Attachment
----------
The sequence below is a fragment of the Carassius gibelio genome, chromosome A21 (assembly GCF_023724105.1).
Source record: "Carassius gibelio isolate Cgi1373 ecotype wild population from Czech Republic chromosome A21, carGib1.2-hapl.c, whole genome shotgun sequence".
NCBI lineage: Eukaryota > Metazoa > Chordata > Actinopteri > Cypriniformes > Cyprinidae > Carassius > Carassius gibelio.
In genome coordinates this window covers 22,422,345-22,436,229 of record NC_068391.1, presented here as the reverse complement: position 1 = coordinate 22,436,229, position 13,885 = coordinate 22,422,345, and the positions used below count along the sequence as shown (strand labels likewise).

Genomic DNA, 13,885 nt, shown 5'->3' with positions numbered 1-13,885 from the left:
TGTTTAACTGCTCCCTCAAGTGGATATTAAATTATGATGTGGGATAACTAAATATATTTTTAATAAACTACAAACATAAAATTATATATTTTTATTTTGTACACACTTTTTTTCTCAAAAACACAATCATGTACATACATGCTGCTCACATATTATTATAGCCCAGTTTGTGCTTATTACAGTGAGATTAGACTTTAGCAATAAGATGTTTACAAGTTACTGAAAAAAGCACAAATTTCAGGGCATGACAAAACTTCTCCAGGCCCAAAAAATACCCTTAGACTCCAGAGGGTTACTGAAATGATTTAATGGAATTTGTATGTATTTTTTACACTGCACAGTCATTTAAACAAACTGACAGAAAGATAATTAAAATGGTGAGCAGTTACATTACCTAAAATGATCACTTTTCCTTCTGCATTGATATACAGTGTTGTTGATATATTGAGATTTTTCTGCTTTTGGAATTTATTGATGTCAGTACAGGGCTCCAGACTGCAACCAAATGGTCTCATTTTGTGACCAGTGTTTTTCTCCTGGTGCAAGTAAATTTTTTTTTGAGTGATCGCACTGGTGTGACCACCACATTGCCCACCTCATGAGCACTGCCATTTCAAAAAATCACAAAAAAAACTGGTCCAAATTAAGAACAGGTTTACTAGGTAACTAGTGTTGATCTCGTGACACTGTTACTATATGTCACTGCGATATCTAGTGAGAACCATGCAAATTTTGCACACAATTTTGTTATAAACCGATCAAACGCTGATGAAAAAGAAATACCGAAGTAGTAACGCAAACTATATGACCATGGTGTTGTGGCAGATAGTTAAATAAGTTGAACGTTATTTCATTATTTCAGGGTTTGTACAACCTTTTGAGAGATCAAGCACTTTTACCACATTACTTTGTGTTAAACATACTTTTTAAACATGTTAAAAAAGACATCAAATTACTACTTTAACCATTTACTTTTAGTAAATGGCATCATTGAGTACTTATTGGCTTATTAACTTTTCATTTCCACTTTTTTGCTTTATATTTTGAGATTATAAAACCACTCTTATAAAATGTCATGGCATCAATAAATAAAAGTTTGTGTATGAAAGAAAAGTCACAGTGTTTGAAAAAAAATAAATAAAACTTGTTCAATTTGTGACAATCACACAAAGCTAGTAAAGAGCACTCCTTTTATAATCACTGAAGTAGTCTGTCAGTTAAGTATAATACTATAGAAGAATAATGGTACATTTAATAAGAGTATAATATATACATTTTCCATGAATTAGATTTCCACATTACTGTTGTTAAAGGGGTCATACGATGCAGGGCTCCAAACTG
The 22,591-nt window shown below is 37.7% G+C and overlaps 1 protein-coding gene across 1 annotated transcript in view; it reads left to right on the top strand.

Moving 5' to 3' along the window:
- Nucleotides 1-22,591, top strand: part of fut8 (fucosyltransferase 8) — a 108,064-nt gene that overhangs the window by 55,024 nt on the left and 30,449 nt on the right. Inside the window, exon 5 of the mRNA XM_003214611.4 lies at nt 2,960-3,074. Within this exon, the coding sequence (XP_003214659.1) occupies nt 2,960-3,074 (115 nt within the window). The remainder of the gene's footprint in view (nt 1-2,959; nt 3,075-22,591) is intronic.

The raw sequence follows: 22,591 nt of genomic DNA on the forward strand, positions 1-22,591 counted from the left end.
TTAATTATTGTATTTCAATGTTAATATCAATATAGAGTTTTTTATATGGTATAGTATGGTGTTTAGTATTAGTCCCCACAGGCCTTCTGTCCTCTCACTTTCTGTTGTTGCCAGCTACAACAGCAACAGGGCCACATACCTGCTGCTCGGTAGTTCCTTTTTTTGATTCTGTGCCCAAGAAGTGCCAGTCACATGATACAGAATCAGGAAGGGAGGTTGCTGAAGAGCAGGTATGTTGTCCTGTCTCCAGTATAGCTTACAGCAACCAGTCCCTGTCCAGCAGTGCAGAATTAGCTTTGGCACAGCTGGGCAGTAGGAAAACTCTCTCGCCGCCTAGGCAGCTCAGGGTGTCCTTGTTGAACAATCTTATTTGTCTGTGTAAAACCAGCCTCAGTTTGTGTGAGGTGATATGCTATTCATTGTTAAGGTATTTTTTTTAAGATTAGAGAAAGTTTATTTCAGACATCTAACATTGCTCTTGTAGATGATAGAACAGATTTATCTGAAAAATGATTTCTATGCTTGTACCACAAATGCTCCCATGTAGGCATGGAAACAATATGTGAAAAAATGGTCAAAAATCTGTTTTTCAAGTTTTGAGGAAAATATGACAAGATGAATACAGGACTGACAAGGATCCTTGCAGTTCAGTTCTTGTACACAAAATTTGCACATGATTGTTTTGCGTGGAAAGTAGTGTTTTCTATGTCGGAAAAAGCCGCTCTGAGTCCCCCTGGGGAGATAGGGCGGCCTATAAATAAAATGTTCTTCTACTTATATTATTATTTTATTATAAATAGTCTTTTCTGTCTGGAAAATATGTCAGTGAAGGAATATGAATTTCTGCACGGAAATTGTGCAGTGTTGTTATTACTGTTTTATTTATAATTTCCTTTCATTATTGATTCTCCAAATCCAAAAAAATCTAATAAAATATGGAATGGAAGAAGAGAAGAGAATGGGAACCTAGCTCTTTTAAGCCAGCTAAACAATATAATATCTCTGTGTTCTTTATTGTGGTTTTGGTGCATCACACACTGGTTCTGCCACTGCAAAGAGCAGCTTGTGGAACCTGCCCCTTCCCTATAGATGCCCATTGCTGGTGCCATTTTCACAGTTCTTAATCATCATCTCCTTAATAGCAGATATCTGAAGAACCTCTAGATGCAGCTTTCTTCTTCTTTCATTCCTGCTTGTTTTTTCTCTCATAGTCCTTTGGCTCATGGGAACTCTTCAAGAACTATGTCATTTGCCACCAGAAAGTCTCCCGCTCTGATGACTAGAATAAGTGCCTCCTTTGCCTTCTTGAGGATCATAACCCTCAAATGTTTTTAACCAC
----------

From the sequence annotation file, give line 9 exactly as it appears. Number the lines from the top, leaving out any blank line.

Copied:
- Nucleotides 1-22,591, top strand: part of fut8 (fucosyltransferase 8) — a 108,064-nt gene that overhangs the window by 55,024 nt on the left and 30,449 nt on the right. Inside the window, exon 5 of the mRNA XM_003214611.4 lies at nt 2,960-3,074. Within this exon, the coding sequence (XP_003214659.1) occupies nt 2,960-3,074 (115 nt within the window). The remainder of the gene's footprint in view (nt 1-2,959; nt 3,075-22,591) is intronic.